Where Science Meets Muse

Archive for the ‘patents’ Category

What’s Worse Than Not Having a Patent? You Might Be Surprised

Posted by Plish on June 1, 2020

She would never let something like this happen to someone else again. Her brother narrowly escaped with his life. Were it not for the quick thinking of the medical personnel, she would have lost her brother Tim.  He was only there for a simple vaccination. Somehow, something in the vaccine reacted with his blood. Tim went into shock.

After that harrowing experience, she asked herself what anyone would:

Why isn’t there a quick test for checking if someone will react to the injection?

She decided to do some research and create a solution.  After a year of research, she thought she was on to something.  She called a friend who was a patent attorney and submitted the idea, something that she was sure would make a difference in the world.

I met Elaine, (not her real name,) when she came to me wanting to prototype the idea that she had patented. It was an exciting project and I jumped on it right away. However, once I saw the patent, I dug into the technology and there were some major issues. The product was next to impossible to manufacture. Not only that, there were newer  tests in the marketplace that could be manufactured on something the size of a thumb drive and thrown away afterword.  Elaine’s device would be the size of football and would require cleaning of some components after use.

I mentioned all of this to Elaine and she followed up with her patent attorney who said that everything in the patent, of course, protected her and assured her she didn’t infringe on other patents. But that wasn’t the problem. This wasn’t a product that was manufacturable, and even if it were, it would be too expensive and too much trouble for a lab to maintain.  In short, she had a patent that was useless, and worse, worthless.  She had spent $7000-$10000 in patent application services up to that point, not to mention over a year of her sweat and time, and she was no closer to helping others like her brother.  In fact, because of the year’s plus worth of time she sunk into the project, others would be that much closer to commercializing a usable solution.

The problem, and one I see too often in inventor/entrepreneurs, is that Elaine lacked in two areas and was driven by one:

Elaine LackedUnderstanding of…

  1. Key technologies on a fundamental, scientific level
  2. Similar technologies that could compete with what she wanted to accomplish

Understanding Technology

When patenting an idea it’s essential that the underlying technology be understood.  It’s not the job of the patent attorney or patent office to rigorously prove out a patent.  They assume that the person filing the patent has done that already.

Understanding Similar Technologies

There are very few technologies that are brand new to the world.  Chances are that any idea you have, there’s something similar, somewhere in the world, at some place in time.  It might not even be in the same industry, but something similar is likely out there.  Testing technologies have grown by leaps and bounds in the last decade.  Much of this is due to the miniaturization of electronics.  Before, an entire laboratory of equipment was needed to do a specific test.  Now it can be done on something the size of a credit card or smaller.  There are trends in the directions testing technology is going.  It’s important to understand those trends.  If you want your patent to be valuable, it needs to either be riding that trend or taking that trend one step further.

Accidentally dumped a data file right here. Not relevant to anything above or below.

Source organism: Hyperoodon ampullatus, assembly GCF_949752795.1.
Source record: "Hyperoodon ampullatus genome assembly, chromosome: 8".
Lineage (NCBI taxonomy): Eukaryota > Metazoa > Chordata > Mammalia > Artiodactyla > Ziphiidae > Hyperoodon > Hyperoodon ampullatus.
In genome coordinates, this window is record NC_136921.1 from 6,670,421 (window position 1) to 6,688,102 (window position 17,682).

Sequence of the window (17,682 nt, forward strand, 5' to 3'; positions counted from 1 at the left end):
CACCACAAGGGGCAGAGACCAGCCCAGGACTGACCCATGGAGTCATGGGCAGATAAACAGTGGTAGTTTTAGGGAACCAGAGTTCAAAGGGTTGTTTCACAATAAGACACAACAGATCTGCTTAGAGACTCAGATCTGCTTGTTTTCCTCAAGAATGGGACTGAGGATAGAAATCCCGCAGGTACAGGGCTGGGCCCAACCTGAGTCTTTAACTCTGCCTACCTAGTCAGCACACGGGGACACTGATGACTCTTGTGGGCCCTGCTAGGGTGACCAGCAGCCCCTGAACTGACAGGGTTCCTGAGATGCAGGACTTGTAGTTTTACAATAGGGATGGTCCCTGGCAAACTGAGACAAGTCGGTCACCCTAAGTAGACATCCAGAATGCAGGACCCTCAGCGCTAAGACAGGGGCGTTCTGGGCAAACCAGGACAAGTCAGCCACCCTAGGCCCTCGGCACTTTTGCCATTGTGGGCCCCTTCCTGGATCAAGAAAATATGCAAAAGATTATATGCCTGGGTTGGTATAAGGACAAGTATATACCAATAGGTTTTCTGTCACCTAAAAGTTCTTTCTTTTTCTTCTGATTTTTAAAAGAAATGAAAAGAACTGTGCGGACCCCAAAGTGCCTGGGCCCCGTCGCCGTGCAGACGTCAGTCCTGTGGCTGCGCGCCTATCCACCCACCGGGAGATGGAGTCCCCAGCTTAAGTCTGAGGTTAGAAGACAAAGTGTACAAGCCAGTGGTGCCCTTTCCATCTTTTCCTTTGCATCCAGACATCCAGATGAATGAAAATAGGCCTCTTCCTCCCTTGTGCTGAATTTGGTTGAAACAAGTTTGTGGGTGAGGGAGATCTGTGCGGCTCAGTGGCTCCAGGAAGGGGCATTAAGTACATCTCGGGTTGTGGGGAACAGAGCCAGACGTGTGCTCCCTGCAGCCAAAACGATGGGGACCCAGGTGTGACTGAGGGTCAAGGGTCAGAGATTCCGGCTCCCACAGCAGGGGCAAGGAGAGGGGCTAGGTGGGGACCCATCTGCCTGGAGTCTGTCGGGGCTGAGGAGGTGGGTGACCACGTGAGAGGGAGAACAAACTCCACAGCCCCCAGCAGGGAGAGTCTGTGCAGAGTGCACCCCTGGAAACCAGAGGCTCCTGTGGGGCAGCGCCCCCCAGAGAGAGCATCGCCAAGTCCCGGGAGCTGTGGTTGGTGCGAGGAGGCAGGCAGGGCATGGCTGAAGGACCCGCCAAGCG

So, in this case, if the testing mechanism isn’t going to be smaller, or quicker, or cleaner, or disposable, unless it is just as (or more!) accurate and unbelievably cheaper, it is not going to do well in the marketplace.  Elaine’s device had too many components, and was large.  It would simply be too expensive to manufacture and maintain.

Instead Elaine Was Driven By…

  1. Emotion


I get it.  I’ve been there myself.  A great idea, a great cause.  There has to be a product here.  I need to patent it now!

But the same passion that drives us to solve problems can also drive us to waste time and money.  It’s hard to see something for what it is.

If Elaine had  looked at the above two areas, without emotion, while she was doing her research, she would have saved herself a year’s worth of work and 7000 to 10,000 dollars for a patent that would never make that money back.


I mention this last, but it’s not always easy being objective.

It takes a special person to look at your own idea and stop trying to commercialize it.  I’ve done it to my own ideas and it hurts!  That’s why it helps when there are others involved. In big businesses, there are multiple sets of eyes looking at an idea and the possibility of getting a patent.

As an inventor/entrepreneur, if you’re trying to come up with a way to solve a problem, or if you’ve got an idea but just aren’t sure what to do next, don’t just patent it.  Your money and time is worth too much to throw it away.  If Elaine would’ve taken time to understand key technologies and similar tech to hers, she may actually have developed and patented something that was saving lives and building a business.

If you are on the verge of filing for a patent or you have a problem that you’d like solved, set up an appointment for a one hour consult https://calendly.com/zenstorming/60min and let’s see if I can help you avoid the pitfalls Elaine fell into.  My goal is to ultimately save you time and money in generating an idea and/or bringing your product to market.

We can all make the world a better place with our ideas.  But we can also make things worse for ourselves if we’re not careful.

Looking forward to chatting!

(Also looking forward to your thoughts on this topic. Share your thoughts below!)







Posted in Entrepreneurship, idea generation, innovation, Innovation Tools, patents, problem solving, Uncategorized | Tagged: , , , , , , , , , | Leave a Comment »

Need to Understand the New Patent Law? These Two Sites May Help

Posted by Plish on September 29, 2011

The America Invents Act has been signed into law.  In order to understand the impact of the law, I’ve been checking out various websites and found a couple that do a great job of explaining what this law means and how it may impact inventive entities, both large and small.

First, check out the law firm of Pepper Hamilton where this great primer  explains the changes in a clear and understandable manner.

Once you’ve read that, head on over to this Washington and Lee website, listen to the short podcast from Professor Alan C. Marco and read the article.  This is a really fair and balanced opinion on the impact of the patent law changes.